Tim and I worked on the automated pet feeder yesternight. We tested the motor to see if it could push dog food through the pipe. In all the tests, we used the 8" long, 1" diameter auger that I bought at the hardware store and a 17 volt DC motor that I found on the hack rack at the Milwaukee Makerspace.
We started out using a pipe with a 1.5" inside diameter. First, we hooked up a 5v power supply to the motor. It did not have enough power to push the food through the tube. Pieces would get stuck on the lip of the hole. We tried reversing the power so the auger went backwards, then had it turn forward. This did not help.
Next, we hooked up a 9v power supply. Pieces still got stuck on the lip. The motor could not push the pieces through.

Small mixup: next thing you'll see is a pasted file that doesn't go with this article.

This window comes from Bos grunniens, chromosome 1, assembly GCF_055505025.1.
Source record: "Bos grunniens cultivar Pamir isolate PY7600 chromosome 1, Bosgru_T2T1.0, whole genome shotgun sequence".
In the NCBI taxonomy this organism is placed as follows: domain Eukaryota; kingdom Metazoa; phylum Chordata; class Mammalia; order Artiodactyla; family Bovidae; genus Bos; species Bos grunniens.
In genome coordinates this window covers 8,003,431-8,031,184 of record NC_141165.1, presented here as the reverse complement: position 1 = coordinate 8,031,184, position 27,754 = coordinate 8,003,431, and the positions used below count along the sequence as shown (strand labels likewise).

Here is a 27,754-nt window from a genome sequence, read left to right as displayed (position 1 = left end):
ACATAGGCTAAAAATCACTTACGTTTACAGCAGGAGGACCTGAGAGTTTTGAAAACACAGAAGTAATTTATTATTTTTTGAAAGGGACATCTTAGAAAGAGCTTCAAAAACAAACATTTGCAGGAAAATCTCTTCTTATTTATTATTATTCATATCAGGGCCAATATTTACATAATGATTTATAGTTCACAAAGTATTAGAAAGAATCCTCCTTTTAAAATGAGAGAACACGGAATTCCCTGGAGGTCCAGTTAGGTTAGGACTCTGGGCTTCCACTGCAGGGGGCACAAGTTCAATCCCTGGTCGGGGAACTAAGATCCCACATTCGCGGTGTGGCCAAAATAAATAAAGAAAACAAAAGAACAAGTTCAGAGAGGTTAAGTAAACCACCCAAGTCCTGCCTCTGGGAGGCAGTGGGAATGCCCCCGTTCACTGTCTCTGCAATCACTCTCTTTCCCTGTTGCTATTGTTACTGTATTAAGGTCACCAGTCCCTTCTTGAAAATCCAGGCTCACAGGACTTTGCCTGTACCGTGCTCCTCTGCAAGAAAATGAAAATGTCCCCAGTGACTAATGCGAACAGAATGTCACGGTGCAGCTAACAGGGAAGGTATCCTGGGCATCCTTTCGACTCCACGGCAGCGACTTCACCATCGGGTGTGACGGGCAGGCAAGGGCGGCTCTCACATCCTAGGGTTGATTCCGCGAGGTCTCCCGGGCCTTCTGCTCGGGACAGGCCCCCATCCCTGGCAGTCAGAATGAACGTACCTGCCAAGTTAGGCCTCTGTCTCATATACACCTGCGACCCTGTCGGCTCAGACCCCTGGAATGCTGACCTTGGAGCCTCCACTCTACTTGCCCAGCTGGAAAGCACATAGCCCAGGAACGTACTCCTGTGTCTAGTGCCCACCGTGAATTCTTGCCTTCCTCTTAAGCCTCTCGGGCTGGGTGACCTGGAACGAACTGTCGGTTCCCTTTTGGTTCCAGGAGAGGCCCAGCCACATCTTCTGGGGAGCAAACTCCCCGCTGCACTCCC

For the next test we used a T shaped pipe with a 2" inside diameter. This was the pipe and wood stand that we were going to use for the other pet feeder project. The 5v power supply did a bit better in this pipe, but the food still got stuck. The motor was not able to push it through.
The 9v power supply faired much better. It was able to push the food through most of the time but it still got stuck. Again, we reversed the spin on the motor and it seemed to work better. One downside to using a 9v power supply with this motor is that it spins so fast it will fill up the bowl in about five seconds.
We think the final solution should use the 2" ID T PVC with the 9v power supply. In order to make sure the food is always pushed through the pipe, a raspberry pi will be used to spin the auger forwards and backwards. The RPi will also control how long the motor operates.
One other problem is getting the RPi to control the power flow from the 9v PSU. The current idea is to use a DC to DC relay. The 9v PSU will plug in to the relay. The RPi would turn the relay on and off allowing the PSU to power the motor.
The next step is to test the RPi with a relay and a motor. A python program is needed to make the motor spin both directions for a specific amount of time.